A Korean War fighter pilot and former Delta Airlines Captain, Vihlen previously made an 85 day crossing of the Atlantic Ocean in 1968 in what was then the smallest boat to have made the journey, the 5ft 11 inch sailing boat April Fool. To Hugo’s dismay his arch rival Tom McNally seized the World Record in 1993 by making the Atlantic crossing in a 5ft 4 ½ inch boat.

Determined to reclaim the record Hugo set out alone later that same year to cross the Atlantic from Newfoundland to Falmouth, having been banned from launching in the United States by the Coastguard, who declared his boat unsafe. This time he was in his plywood and fibreglass vessel Father’s Day, his home-built boat, which was, crucially, half an inch shorter than McNally’s.

During the crossing Hugo had to sleep on his back with his knees bent: he woke every hour to check his heading and general sailing conditions, as a consequence of which he never drifted more than 10 miles off course. After facing everything the Atlantic could throw at him, and some close encounters with large ships, Hugo arrived in Falmouth 105 days later. He could hardly walk, had lost 34 pounds in weight, but he had recaptured his record.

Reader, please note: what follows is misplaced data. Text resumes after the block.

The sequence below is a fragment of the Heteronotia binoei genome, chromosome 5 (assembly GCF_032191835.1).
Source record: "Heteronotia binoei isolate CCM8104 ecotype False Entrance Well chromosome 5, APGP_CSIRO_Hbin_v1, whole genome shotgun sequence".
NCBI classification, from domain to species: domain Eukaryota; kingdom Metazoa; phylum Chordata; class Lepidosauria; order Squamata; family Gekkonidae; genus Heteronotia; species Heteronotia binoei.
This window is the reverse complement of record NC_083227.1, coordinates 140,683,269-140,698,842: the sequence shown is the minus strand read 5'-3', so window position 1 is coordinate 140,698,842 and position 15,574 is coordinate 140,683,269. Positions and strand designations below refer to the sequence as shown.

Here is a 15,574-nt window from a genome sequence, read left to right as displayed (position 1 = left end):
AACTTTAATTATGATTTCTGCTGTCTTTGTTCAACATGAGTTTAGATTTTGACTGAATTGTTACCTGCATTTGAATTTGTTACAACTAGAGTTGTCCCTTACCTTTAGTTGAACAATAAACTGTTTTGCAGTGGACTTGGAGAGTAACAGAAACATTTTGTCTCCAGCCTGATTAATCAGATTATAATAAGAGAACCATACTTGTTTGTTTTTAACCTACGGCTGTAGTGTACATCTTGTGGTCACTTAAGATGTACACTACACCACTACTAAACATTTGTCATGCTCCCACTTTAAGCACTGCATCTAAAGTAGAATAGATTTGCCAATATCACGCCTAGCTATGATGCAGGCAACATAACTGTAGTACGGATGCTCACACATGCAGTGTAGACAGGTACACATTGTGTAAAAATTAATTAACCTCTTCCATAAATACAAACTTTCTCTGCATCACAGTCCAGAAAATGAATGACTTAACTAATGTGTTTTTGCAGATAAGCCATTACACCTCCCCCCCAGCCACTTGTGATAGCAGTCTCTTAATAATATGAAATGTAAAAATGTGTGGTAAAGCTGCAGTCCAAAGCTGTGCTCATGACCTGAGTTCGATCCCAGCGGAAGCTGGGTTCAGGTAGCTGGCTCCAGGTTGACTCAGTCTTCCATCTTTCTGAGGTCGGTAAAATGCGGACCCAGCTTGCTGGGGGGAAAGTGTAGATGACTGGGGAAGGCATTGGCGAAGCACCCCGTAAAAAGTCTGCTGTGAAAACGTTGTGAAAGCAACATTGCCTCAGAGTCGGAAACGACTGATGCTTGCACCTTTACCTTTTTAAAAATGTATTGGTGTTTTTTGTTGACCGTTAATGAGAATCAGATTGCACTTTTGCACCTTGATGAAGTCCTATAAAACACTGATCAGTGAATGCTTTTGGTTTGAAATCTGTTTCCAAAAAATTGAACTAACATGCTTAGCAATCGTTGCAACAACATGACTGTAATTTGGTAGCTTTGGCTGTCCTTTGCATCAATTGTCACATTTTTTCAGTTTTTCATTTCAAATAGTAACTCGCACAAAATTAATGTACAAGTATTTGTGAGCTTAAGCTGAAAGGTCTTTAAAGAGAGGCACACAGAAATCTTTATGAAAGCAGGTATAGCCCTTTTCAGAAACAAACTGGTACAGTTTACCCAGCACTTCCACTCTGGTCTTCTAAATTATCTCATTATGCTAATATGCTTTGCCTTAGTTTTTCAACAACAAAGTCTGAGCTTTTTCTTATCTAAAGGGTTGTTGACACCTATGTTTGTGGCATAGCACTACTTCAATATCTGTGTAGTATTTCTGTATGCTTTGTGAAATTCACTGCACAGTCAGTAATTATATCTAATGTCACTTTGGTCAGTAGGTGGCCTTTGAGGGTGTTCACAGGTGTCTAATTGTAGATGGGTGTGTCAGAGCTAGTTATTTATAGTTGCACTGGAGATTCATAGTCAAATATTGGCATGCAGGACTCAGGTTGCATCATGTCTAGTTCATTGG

His reception on arrival in Falmouth was hardly a hero’s welcome. One of the waiting journalists found him a pasty to eat while his boat was towed to a local yacht club. When the party arrived at the yacht club for a celebration tea they found it closed as he wasn’t expected, so a member of the public produced a bottle of champagne to toast his success.

What better time to look back at Hugo Vihlen’s daring achievements than on Father’s Day. 16 years later, along with his boxy bright red boat Father’s Day, he, perhaps unsurprisingly, still holds the World Record for sailing across the Atlantic Ocean in the smallest boat.

Father’s Day is currently on display in our Boat Hall.

Father’s Day at National Maritime Museum Cornwall